The Telegraph UK (Link) - Adrian Blomfield (August 1, 2011)
The offer, which emerged tonight appeared to represent a major climb-down by Mr Netanyahu, who has consistently refused to discuss specific borders of a future state.
A government official in Jerusalem told The Daily Telegraph the offer was dependent on the Palestinians dropping their campaign for statehood at the United Nations next month and accepting Israel as a Jewish state.
The offer appears to cross Palestinian red lines, and it seemed likely to be rejected — although the onus is now likely to be placed on the Palestinians to present a counter offer.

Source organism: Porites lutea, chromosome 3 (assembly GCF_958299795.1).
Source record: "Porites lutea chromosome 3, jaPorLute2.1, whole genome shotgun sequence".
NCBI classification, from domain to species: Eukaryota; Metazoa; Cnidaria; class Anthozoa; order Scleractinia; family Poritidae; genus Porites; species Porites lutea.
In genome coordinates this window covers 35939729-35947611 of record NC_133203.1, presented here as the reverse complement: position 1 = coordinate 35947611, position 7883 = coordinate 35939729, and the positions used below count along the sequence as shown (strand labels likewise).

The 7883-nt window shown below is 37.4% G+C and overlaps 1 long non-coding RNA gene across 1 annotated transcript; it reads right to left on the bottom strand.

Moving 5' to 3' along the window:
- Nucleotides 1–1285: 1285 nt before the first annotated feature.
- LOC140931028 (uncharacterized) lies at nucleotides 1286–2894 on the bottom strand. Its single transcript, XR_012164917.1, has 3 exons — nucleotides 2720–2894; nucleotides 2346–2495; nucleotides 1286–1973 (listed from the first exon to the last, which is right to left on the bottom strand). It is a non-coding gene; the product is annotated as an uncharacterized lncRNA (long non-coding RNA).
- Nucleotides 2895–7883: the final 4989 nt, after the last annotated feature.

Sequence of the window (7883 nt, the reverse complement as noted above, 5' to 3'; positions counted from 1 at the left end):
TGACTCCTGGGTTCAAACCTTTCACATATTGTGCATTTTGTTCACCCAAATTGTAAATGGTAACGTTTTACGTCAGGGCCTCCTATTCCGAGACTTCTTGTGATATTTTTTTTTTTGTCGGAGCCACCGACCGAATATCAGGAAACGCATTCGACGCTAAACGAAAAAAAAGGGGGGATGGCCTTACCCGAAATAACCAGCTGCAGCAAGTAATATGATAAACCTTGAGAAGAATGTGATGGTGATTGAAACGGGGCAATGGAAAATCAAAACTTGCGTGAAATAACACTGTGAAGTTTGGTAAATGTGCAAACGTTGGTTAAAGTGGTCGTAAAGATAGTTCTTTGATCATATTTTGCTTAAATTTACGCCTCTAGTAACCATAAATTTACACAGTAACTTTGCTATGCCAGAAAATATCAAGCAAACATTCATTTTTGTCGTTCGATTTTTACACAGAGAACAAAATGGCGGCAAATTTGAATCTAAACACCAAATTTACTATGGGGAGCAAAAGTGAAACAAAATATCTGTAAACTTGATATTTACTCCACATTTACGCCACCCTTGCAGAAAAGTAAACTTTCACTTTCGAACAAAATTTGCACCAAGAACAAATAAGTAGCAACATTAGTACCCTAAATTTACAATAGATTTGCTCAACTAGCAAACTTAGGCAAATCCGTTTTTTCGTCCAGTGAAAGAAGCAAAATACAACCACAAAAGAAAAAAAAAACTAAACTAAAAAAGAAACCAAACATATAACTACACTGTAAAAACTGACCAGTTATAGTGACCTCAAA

Mr Netanyahu reacted angrily when the 1967 proposal was made by Barack Obama in May but was now said to be offering to trade Israeli territory on its side of the line for West Bank land where its main settlements were located.
“We are willing in a framework of restarting the peace talks to accept a proposal that would contain elements that would be difficult for Israel and we would find very difficult to endorse,” said an official, answering a question about the Obama proposal.
The Palestinians said they had not received a proposal from Israel.
They have demanded that Israel stop construction in its West Bank settlements and east Jerusalem before peace talks resume. Mr Netanyahu was said to have wanted talks with no preconditions where issues such as settlements and borders would be discussed.
The ceasefire line dates from June 1967, when Israel captured the West Bank, Gaza Strip and east Jerusalem. †